By Ben Baden

Three experts weigh in on whether real estate funds have already seen their best days

If you look around your neighborhood or the area where you work, you've probably noticed some vacant office buildings and empty windows. But what you may not have seen is commercial real estate's latest rally -- at least on Wall Street. Real estate funds, which primarily invest in real estate investment trusts (REITs), are the best-performing fund asset class so far this year. Year-to-date, real estate funds are up about 18 percent, and over the past year they've gained 46 percent, according to Morningstar. Is there still room for REITs to run? It depends on who you ask.

A REIT owns a collection of commercial real estate properties, all with tenants who pay rent. REITs are not required to pay corporate income taxes, but they must pay out 90 percent of their net income as dividends to shareholders. This means REIT funds generally have fairly high yields.

REITs are currently offering a higher yield than more traditional income investments, says Morningstar analyst John Coumarianos. "I guess people are so exasperated with earning nothing on money market [funds], so they're opting for the 2 to 3 percent [yield] that they're getting on a REIT fund," he says.

Although real estate funds have had a good run, Coumarianos believes that now isn't a good time for investors to jump into them. He believes investors have piled into REIT funds because of their attractive yields, but they don't understand the risks associated with investing in real estate. "You're just not getting a lot in return for what you're paying for REITs right now," Coumarianos says.

Marc Halle, managing director for Prudential Real Estate Investors and manager of the Prudential Global Real Estate fund, says he believes the outlook for the commercial real estate sector looks fairly optimistic over the next two to five years. "The fundamental concern is: Can we maintain some growth in the U.S. economy -- around 2.5 to 3 percent growth -- and can we create some jobs?" he says. "If we do, there is an enormous pent-up demand for real estate."

Halle says REITs should experience earnings growth over the next year or two, and sees properties with shorter lease durations, like hotels, recovering first, followed by those with longer lease durations, like retail and office buildings. "As fundamentals improve, those dividend yields are actually going to improve," he says. (If their income soars, REITs must offer more dividends to stay in line with regulations). He believes some individual REITs could see double-digit yield increases.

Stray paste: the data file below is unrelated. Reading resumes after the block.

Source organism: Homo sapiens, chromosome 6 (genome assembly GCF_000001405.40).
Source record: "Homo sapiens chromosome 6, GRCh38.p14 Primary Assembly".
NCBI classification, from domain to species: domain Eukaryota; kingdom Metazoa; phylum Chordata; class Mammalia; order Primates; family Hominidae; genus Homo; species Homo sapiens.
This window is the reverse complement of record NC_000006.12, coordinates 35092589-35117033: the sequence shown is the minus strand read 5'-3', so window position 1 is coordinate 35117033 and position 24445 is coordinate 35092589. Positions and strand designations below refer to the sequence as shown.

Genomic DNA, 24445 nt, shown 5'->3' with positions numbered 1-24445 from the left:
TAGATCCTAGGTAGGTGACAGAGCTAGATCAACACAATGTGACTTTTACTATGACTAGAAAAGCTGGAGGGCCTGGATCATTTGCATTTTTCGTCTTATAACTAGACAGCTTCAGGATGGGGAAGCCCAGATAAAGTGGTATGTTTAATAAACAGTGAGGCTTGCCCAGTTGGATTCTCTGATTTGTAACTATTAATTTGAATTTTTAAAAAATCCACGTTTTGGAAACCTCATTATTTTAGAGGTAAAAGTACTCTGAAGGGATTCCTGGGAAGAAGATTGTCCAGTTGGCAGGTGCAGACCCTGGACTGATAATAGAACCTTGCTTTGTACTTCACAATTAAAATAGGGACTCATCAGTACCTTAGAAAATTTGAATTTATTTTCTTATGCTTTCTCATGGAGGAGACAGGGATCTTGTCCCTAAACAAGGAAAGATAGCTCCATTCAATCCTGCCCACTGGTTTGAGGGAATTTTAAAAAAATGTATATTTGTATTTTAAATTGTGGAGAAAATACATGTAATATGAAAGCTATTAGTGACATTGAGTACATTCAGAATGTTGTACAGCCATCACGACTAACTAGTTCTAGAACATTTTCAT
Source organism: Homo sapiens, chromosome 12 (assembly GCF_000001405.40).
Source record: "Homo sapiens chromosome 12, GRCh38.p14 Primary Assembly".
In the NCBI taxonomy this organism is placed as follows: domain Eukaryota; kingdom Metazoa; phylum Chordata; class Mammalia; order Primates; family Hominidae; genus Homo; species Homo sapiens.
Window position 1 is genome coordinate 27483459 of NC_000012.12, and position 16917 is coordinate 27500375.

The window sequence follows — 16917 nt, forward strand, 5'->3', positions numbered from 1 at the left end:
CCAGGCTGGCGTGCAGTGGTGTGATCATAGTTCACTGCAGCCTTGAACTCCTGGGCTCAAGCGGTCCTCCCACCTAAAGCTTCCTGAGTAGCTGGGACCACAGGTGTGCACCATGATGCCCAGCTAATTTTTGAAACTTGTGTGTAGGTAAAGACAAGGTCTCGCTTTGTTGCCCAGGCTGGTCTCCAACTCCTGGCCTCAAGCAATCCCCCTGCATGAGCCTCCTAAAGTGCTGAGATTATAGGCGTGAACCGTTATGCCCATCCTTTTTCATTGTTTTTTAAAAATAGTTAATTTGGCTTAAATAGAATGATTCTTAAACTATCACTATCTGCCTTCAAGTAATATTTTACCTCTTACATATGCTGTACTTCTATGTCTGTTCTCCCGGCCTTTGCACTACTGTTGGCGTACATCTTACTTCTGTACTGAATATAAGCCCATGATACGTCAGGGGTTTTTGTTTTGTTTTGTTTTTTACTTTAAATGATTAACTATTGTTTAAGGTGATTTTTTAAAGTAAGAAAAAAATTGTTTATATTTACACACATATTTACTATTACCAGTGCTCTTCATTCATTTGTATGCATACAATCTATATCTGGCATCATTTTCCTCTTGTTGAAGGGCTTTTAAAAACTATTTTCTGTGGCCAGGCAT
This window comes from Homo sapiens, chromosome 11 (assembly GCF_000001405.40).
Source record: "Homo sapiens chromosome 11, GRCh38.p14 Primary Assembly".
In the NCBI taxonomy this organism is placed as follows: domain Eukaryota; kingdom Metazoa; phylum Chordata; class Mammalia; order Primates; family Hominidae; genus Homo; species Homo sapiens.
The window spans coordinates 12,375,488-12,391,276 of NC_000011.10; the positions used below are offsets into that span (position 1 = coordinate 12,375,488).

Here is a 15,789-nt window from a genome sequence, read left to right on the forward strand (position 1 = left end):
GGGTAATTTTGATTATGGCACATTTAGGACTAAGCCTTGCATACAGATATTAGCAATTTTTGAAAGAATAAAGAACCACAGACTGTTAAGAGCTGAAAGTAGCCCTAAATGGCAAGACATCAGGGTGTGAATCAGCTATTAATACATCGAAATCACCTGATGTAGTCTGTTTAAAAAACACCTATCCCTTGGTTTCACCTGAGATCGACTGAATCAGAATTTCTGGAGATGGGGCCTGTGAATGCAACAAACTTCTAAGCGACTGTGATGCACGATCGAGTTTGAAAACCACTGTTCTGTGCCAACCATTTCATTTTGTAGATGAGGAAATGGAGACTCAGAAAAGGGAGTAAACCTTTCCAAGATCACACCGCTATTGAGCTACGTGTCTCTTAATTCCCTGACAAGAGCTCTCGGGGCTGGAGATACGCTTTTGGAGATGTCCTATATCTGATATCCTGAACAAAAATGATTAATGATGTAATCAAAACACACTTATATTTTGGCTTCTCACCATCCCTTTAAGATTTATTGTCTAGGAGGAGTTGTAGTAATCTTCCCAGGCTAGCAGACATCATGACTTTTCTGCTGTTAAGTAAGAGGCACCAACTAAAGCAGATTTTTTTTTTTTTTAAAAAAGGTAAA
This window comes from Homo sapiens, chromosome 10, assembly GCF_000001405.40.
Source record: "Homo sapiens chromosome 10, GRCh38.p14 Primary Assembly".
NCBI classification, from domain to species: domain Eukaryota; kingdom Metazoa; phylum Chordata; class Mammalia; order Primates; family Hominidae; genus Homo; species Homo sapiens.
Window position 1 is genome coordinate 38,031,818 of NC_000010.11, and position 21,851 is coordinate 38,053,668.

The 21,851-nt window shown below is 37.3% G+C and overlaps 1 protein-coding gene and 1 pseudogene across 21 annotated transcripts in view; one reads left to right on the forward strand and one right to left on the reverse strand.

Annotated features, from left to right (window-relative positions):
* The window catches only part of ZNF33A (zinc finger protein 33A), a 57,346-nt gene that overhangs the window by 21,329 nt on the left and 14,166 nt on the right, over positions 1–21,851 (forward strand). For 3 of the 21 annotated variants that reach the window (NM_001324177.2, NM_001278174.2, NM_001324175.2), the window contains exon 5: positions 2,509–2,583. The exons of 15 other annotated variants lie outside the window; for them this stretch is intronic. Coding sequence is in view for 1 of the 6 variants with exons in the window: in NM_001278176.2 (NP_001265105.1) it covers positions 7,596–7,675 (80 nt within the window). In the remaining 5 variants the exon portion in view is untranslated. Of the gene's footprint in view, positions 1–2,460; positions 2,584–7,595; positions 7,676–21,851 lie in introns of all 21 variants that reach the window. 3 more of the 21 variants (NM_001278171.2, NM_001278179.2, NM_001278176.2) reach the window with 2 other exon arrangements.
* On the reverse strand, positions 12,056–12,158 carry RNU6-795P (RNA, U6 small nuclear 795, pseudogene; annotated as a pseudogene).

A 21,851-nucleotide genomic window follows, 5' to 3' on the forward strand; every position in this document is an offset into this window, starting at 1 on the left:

Halle acknowledges that a 50 percent return over the past year is quite a rally, but says, "REITs still trade at a 45 percent discount to their peak levels. We've recovered pretty dramatically from the bottom, but there's still a long way to go."

Brad Sorensen, director of market and sector analysis for the Schwab Center for Financial Research, says the REIT rally isn't over, but the days of double-digit returns are.

After the subprime mortgage crisis, all types of real estate investments were punished. Many experts thought that commercial real estate would be the next big bust. "The headlines were all so bad with the housing market," Sorensen says. "REITs don't have a ton to do with the housing market, and expectations there were so depressed. The reality has been better than expected."

Sorensen isn't suggesting that there will be any major REIT selloff in the near future. "We think a lot of the reality is matched up with expectations now, so we see a more modest [return] in line with market returns going forward," he says. He believes investors should expect low single-digit returns annually instead of the double-digit returns that the category has posted over the last year or so.

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